Jandira restored and donated more than 300 toys in 2022 (Image: Jandira de Quadros)

South America

Woman Restores Toys and Donates Them to Vulnerable Children

Jandira is an Adventist Solidarity Action volunteer, and her work has benefited about 200 children with Christmas presents this year.

Brazil | Jordana Perdoncini

A teddy bear; a doll with a torn dress and dirty, and disheveled hair—this is the profile of the used toys that usually arrive for refurbishment at the home of Jandira de Quadros, 65, a resident of Fazenda Rio Grande, in the metropolitan area of Curitiba. The place looks like a real toy hospital. This year, besides restoring more than 300 items, she also made caps, blankets, and baby clothes to donate to needy people. 

"I started by making the dolls, buying the heads, and [attaching] them. The first time, I made almost 150, but then I started receiving donations, and the toys were not in good condition, so I refurbished them," Jandira recalls.

On December 18, Jandira sent 200 of these toys and 200 candy kits to Adventist Solidarity Action (ASA), where she also works as a volunteer. According to Elvira de Oliveira, ASA director of the Central Adventist Church in the city, the volunteer work was already something Jandira did before she became an Adventist, but it intensified even more after her baptism.

In addition to restoring used toys, she also makes baby clothes for donation (Image: Jandira de Quadros)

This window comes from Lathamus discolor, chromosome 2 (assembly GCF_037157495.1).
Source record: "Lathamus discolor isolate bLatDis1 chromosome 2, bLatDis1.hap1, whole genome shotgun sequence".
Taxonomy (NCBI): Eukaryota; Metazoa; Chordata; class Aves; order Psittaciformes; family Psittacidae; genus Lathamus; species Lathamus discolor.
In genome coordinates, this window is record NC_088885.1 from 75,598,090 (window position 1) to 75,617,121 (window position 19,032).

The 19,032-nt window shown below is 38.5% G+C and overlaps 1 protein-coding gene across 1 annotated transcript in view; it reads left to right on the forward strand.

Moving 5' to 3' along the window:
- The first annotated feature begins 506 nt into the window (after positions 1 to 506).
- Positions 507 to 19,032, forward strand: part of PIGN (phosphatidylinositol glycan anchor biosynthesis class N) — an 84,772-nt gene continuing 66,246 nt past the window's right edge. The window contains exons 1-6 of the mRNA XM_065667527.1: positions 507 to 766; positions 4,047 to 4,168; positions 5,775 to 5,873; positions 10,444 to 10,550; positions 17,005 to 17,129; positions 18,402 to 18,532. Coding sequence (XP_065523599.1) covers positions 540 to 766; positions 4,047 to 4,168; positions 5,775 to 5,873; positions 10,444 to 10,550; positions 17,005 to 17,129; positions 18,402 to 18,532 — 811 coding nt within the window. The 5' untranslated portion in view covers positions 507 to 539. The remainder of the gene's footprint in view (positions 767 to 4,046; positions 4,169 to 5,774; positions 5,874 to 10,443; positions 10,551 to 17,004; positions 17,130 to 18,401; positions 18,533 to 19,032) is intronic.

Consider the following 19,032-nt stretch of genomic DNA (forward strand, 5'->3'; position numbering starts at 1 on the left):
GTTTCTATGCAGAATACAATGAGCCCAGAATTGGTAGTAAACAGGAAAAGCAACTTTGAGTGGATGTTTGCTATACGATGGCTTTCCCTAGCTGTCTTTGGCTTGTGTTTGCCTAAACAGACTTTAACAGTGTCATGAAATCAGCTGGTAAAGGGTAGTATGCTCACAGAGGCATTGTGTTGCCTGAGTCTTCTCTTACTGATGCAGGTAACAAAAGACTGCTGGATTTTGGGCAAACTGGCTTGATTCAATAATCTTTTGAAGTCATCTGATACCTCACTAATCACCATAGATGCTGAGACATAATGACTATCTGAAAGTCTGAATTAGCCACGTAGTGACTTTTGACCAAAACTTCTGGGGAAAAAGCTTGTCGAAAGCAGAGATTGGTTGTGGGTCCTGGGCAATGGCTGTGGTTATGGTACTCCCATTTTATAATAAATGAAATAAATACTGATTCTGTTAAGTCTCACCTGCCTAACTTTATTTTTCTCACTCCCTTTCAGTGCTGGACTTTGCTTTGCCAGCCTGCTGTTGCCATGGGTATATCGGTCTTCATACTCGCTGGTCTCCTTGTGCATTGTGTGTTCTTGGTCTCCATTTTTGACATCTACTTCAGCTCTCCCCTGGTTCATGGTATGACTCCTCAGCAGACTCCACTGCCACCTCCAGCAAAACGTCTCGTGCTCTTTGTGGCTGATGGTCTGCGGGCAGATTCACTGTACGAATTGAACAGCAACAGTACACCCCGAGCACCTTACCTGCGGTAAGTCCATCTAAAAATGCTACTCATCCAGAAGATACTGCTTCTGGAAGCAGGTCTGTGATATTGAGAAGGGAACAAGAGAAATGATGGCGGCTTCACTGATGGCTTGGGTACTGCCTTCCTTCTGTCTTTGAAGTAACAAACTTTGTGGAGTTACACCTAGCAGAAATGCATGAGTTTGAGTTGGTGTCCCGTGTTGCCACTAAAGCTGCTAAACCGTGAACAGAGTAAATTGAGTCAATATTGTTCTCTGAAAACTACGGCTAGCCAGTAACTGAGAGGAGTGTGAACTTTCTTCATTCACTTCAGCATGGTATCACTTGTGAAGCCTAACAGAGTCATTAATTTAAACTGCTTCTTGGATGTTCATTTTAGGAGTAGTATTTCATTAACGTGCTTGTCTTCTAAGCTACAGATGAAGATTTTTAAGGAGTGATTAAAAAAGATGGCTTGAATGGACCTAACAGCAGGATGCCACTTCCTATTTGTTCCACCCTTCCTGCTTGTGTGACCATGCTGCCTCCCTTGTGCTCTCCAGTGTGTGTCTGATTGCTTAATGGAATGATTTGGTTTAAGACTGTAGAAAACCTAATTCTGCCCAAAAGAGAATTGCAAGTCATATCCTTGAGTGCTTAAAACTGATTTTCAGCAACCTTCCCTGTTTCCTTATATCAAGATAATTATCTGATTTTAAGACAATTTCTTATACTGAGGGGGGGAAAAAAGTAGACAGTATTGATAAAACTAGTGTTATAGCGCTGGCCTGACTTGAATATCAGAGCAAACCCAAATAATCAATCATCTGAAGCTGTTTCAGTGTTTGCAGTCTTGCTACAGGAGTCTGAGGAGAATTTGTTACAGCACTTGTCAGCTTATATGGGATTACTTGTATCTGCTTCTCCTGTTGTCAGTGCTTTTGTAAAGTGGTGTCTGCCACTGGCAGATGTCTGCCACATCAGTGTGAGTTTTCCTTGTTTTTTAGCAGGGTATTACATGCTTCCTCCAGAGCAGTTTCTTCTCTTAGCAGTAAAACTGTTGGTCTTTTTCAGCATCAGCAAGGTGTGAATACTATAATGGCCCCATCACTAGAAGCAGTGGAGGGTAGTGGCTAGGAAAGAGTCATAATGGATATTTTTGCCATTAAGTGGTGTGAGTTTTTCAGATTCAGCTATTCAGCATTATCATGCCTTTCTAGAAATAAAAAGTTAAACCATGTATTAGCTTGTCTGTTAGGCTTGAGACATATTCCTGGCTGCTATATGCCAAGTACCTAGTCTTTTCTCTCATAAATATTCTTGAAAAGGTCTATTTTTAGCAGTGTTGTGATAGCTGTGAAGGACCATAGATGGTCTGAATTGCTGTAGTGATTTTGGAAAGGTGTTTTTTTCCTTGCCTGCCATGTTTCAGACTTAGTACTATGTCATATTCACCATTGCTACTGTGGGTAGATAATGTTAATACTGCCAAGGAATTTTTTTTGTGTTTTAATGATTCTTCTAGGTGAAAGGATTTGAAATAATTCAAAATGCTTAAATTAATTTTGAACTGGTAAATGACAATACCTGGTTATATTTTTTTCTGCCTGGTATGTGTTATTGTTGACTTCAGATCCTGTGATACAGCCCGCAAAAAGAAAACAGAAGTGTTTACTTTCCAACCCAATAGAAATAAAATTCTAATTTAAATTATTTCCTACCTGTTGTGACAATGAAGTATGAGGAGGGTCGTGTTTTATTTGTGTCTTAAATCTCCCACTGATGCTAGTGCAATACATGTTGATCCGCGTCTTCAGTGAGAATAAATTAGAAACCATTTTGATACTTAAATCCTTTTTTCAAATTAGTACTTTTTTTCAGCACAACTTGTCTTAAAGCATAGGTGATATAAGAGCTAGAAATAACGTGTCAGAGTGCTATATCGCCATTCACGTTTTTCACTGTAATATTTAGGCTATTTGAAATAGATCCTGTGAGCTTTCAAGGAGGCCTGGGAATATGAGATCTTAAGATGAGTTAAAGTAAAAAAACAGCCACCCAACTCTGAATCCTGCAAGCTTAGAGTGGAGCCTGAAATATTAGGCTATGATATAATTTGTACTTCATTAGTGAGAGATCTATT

In addition to restoring used toys, she also makes baby clothes for donation (Image: Jandira de Quadros)

Jandira is part of a team of about 26 people who work all year round for the needy. "My life is so busy, but I am so happy to do this work and see the children's smiles," she says.

Besides the delivery of toys for the children, about 40 families that are assisted by the Mercadinho Solidário project, an ASA initiative, also received Christmas baskets. The bags were filled with panettones, cookies, condensed milk, and other goodies and essential items. The kit also contained hygiene and cleaning products—all this to make Christmas even more special.

Elvira says the little market opens once a month for people to choose and take items they need for free. She comments that the project started in May and every month has been a challenge to stock the shelves with donations. "Throughout the month, there's nothing, but when opening day comes, we manage to restock, often on the last day," she says, attributing the success of the project to God.

The original version of this story was posted on the South American Division Portuguese-language news site.